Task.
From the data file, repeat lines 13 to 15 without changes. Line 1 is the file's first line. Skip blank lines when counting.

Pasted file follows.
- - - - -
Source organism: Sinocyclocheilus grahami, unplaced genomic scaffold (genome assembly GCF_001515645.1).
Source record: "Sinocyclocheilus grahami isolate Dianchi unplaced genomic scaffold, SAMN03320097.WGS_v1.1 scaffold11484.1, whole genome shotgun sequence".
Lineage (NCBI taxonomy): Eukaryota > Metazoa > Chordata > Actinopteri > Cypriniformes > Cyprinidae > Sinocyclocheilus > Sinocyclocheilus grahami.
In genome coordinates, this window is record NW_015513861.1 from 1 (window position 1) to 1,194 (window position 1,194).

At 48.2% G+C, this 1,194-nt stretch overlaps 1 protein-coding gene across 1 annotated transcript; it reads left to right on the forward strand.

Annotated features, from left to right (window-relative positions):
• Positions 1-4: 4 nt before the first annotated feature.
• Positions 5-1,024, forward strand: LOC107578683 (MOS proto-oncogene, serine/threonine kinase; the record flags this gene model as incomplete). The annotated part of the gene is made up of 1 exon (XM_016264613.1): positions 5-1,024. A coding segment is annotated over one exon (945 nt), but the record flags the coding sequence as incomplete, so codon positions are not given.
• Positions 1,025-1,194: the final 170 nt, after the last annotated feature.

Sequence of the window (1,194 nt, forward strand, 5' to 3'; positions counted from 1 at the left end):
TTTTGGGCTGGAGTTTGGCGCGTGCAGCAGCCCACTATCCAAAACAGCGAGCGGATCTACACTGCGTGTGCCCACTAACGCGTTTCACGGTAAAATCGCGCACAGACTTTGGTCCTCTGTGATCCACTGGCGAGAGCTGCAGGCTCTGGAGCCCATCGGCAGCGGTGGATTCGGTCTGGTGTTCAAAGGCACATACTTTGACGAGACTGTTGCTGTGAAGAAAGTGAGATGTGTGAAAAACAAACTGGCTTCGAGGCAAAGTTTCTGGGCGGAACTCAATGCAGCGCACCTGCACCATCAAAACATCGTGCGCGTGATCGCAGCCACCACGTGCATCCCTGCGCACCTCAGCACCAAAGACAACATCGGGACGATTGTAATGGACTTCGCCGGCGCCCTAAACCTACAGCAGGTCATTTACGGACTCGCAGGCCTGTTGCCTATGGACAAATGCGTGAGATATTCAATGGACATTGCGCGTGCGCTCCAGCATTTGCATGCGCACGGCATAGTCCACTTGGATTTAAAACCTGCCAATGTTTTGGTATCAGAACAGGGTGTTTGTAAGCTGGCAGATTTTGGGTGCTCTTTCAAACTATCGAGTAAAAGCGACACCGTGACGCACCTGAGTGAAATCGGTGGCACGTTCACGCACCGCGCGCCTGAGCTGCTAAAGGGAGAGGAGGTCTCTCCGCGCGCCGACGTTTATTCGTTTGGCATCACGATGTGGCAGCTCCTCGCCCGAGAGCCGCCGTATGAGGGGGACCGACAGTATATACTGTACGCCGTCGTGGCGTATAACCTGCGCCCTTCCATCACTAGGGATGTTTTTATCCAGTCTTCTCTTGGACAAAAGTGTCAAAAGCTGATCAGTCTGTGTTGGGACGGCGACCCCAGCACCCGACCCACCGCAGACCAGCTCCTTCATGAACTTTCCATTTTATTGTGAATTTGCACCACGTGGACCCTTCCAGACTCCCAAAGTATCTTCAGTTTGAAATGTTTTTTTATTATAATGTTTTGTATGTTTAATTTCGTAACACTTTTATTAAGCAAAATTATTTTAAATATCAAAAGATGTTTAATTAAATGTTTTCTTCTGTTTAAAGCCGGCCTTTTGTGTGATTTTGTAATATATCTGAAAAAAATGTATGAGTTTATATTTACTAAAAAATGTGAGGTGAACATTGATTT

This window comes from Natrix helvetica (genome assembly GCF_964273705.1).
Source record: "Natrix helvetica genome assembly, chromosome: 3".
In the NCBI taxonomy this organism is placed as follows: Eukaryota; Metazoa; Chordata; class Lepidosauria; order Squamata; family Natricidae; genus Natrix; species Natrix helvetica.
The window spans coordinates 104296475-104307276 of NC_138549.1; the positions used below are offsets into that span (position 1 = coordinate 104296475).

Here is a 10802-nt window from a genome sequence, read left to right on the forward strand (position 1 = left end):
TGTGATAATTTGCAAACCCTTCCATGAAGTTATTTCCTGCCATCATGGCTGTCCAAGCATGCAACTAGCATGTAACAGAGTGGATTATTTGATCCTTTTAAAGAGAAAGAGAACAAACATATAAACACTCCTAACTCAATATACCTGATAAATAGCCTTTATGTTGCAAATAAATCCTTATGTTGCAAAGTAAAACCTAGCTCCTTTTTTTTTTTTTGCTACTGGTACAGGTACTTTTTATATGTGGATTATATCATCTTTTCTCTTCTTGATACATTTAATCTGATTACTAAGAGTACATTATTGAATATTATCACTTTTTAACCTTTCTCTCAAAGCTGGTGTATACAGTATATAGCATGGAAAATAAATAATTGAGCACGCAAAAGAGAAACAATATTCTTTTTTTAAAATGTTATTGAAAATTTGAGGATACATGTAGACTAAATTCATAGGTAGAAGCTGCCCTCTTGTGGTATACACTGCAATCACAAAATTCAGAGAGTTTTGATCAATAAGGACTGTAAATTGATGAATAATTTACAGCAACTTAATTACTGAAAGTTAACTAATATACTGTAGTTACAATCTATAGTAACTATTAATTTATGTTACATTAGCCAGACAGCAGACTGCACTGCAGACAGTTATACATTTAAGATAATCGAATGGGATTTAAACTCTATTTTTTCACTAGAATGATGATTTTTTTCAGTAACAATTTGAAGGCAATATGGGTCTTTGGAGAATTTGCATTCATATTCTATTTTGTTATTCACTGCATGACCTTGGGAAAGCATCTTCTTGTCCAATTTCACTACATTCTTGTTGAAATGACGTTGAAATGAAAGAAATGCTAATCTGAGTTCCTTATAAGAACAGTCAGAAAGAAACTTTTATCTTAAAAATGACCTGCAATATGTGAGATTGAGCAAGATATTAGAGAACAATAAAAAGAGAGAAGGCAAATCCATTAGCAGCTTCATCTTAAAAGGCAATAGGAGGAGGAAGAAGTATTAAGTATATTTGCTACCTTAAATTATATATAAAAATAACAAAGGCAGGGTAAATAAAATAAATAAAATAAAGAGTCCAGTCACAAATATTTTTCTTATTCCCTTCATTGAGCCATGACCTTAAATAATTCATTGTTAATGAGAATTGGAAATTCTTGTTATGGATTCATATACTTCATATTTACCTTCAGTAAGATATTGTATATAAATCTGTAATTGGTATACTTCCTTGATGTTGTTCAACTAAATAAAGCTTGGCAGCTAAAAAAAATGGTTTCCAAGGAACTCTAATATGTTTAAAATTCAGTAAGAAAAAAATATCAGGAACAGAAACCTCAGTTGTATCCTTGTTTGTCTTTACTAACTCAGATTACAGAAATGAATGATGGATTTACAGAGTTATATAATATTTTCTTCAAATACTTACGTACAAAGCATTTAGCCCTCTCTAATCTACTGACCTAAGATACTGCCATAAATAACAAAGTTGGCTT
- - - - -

Source record: "Natrix helvetica genome assembly, chromosome: 3".
In the NCBI taxonomy this organism is placed as follows: Eukaryota; Metazoa; Chordata; class Lepidosauria; order Squamata; family Natricidae; genus Natrix; species Natrix helvetica.
The window spans coordinates 104296475-104307276 of NC_138549.1; the positions used below are offsets into that span (position 1 = coordinate 104296475).